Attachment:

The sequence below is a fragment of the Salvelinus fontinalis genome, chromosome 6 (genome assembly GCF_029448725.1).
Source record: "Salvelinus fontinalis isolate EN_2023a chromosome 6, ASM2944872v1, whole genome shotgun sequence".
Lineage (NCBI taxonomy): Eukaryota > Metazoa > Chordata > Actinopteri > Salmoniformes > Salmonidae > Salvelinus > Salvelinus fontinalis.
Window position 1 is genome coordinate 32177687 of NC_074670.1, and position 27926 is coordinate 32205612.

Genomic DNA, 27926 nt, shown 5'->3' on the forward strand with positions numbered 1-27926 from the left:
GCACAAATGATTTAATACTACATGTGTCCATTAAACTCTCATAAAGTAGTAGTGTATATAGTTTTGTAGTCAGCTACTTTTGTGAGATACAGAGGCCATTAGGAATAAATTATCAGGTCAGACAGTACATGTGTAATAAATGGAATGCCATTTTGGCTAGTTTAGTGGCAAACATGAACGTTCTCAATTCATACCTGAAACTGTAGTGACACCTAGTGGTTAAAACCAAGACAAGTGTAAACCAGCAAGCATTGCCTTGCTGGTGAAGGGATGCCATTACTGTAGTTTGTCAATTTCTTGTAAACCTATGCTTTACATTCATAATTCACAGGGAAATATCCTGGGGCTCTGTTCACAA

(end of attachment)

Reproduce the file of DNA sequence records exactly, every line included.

The sequence below is a fragment of the Salvelinus fontinalis genome, chromosome 6 (genome assembly GCF_029448725.1).
Source record: "Salvelinus fontinalis isolate EN_2023a chromosome 6, ASM2944872v1, whole genome shotgun sequence".
Lineage (NCBI taxonomy): Eukaryota > Metazoa > Chordata > Actinopteri > Salmoniformes > Salmonidae > Salvelinus > Salvelinus fontinalis.
Window position 1 is genome coordinate 32177687 of NC_074670.1, and position 27926 is coordinate 32205612.

Genomic DNA, 27926 nt, shown 5'->3' on the forward strand with positions numbered 1-27926 from the left:
GCACAAATGATTTAATACTACATGTGTCCATTAAACTCTCATAAAGTAGTAGTGTATATAGTTTTGTAGTCAGCTACTTTTGTGAGATACAGAGGCCATTAGGAATAAATTATCAGGTCAGACAGTACATGTGTAATAAATGGAATGCCATTTTGGCTAGTTTAGTGGCAAACATGAACGTTCTCAATTCATACCTGAAACTGTAGTGACACCTAGTGGTTAAAACCAAGACAAGTGTAAACCAGCAAGCATTGCCTTGCTGGTGAAGGGATGCCATTACTGTAGTTTGTCAATTTCTTGTAAACCTATGCTTTACATTCATAATTCACAGGGAAATATCCTGGGGCTCTGTTCACAA